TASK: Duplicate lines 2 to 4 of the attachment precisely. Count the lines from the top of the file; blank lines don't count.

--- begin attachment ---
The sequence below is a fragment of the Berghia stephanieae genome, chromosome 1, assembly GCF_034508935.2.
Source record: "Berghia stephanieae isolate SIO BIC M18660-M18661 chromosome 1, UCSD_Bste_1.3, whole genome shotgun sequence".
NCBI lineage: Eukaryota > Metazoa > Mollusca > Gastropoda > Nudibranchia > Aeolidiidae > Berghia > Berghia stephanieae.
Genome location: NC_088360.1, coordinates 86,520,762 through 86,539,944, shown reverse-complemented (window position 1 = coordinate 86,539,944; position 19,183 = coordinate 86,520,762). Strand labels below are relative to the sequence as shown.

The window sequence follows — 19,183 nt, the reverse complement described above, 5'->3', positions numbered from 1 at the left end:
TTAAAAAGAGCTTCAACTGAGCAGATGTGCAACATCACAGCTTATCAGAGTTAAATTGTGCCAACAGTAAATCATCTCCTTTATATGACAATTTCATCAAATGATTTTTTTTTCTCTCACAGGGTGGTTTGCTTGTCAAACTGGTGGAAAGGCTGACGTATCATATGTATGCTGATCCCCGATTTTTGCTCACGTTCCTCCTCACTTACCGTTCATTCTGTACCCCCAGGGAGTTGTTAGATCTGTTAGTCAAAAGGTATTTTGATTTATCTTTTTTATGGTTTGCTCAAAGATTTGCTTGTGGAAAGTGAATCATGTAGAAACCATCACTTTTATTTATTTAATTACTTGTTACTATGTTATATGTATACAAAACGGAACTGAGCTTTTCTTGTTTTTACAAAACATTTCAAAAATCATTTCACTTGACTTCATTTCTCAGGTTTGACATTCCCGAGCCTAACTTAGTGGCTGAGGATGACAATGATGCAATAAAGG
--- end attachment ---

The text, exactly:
Source record: "Berghia stephanieae isolate SIO BIC M18660-M18661 chromosome 1, UCSD_Bste_1.3, whole genome shotgun sequence".
NCBI lineage: Eukaryota > Metazoa > Mollusca > Gastropoda > Nudibranchia > Aeolidiidae > Berghia > Berghia stephanieae.
Genome location: NC_088360.1, coordinates 86,520,762 through 86,539,944, shown reverse-complemented (window position 1 = coordinate 86,539,944; position 19,183 = coordinate 86,520,762). Strand labels below are relative to the sequence as shown.